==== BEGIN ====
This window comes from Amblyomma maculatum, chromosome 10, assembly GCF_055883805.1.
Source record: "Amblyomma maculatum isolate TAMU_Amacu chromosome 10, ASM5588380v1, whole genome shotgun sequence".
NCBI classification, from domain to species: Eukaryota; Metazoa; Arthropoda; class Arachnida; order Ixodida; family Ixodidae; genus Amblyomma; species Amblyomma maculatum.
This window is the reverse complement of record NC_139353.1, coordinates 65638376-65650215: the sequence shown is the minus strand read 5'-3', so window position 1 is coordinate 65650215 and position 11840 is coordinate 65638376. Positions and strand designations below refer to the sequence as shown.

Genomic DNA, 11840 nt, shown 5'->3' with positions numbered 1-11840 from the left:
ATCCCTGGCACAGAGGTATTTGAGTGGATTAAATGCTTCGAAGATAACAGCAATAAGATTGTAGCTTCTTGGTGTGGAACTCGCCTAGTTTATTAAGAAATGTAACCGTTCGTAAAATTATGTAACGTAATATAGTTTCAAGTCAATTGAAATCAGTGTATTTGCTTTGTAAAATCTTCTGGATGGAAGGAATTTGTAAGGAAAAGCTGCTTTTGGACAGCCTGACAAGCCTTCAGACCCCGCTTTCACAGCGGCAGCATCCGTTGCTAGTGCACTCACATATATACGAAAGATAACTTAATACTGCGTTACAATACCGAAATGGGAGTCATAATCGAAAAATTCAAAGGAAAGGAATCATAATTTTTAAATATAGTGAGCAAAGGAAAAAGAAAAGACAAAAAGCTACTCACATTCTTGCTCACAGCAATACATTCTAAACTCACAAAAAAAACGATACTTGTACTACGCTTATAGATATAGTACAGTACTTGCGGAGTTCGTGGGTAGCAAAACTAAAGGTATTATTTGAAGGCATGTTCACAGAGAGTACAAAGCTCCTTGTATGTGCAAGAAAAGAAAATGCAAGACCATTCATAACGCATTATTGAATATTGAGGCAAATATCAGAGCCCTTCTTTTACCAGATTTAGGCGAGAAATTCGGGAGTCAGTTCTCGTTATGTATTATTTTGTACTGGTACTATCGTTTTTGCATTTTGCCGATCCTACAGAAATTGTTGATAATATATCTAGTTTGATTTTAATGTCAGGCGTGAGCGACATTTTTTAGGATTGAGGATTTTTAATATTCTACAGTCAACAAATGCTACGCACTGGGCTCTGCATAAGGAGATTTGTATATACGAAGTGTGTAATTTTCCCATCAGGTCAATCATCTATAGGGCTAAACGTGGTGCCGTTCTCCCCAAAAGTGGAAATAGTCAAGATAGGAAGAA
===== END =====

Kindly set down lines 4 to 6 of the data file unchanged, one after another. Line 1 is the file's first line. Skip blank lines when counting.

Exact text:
This window is the reverse complement of record NC_139353.1, coordinates 65638376-65650215: the sequence shown is the minus strand read 5'-3', so window position 1 is coordinate 65650215 and position 11840 is coordinate 65638376. Positions and strand designations below refer to the sequence as shown.

Genomic DNA, 11840 nt, shown 5'->3' with positions numbered 1-11840 from the left:
ATCCCTGGCACAGAGGTATTTGAGTGGATTAAATGCTTCGAAGATAACAGCAATAAGATTGTAGCTTCTTGGTGTGGAACTCGCCTAGTTTATTAAGAAATGTAACCGTTCGTAAAATTATGTAACGTAATATAGTTTCAAGTCAATTGAAATCAGTGTATTTGCTTTGTAAAATCTTCTGGATGGAAGGAATTTGTAAGGAAAAGCTGCTTTTGGACAGCCTGACAAGCCTTCAGACCCCGCTTTCACAGCGGCAGCATCCGTTGCTAGTGCACTCACATATATACGAAAGATAACTTAATACTGCGTTACAATACCGAAATGGGAGTCATAATCGAAAAATTCAAAGGAAAGGAATCATAATTTTTAAATATAGTGAGCAAAGGAAAAAGAAAAGACAAAAAGCTACTCACATTCTTGCTCACAGCAATACATTCTAAACTCACAAAAAAAACGATACTTGTACTACGCTTATAGATATAGTACAGTACTTGCGGAGTTCGTGGGTAGCAAAACTAAAGGTATTATTTGAAGGCATGTTCACAGAGAGTACAAAGCTCCTTGTATGTGCAAGAAAAGAAAATGCAAGACCATTCATAACGCATTATTGAATATTGAGGCAAATATCAGAGCCCTTCTTTTACCAGATTTAGGCGAGAAATTCGGGAGTCAGTTCTCGTTATGTATTATTTTGTACTGGTACTATCGTTTTTGCATTTTGCCGATCCTACAGAAATTGTTGATAATATATCTAGTTTGATTTTAATGTCAGGCGTGAGCGACATTTTTTAGGATTGAGGATTTTTAATATTCTACAGTCAACAAATGCTACGCACTGGGCTCTGCATAAGGAGATTTGTATATACGAAGTGTGTAATTTTCCCATCAGGTCAATCATCTATAGGGCTAAACGTGGTGCCGTTCTCCCCAAAAGTGGAAATAGTCAAGATAGGAAGAA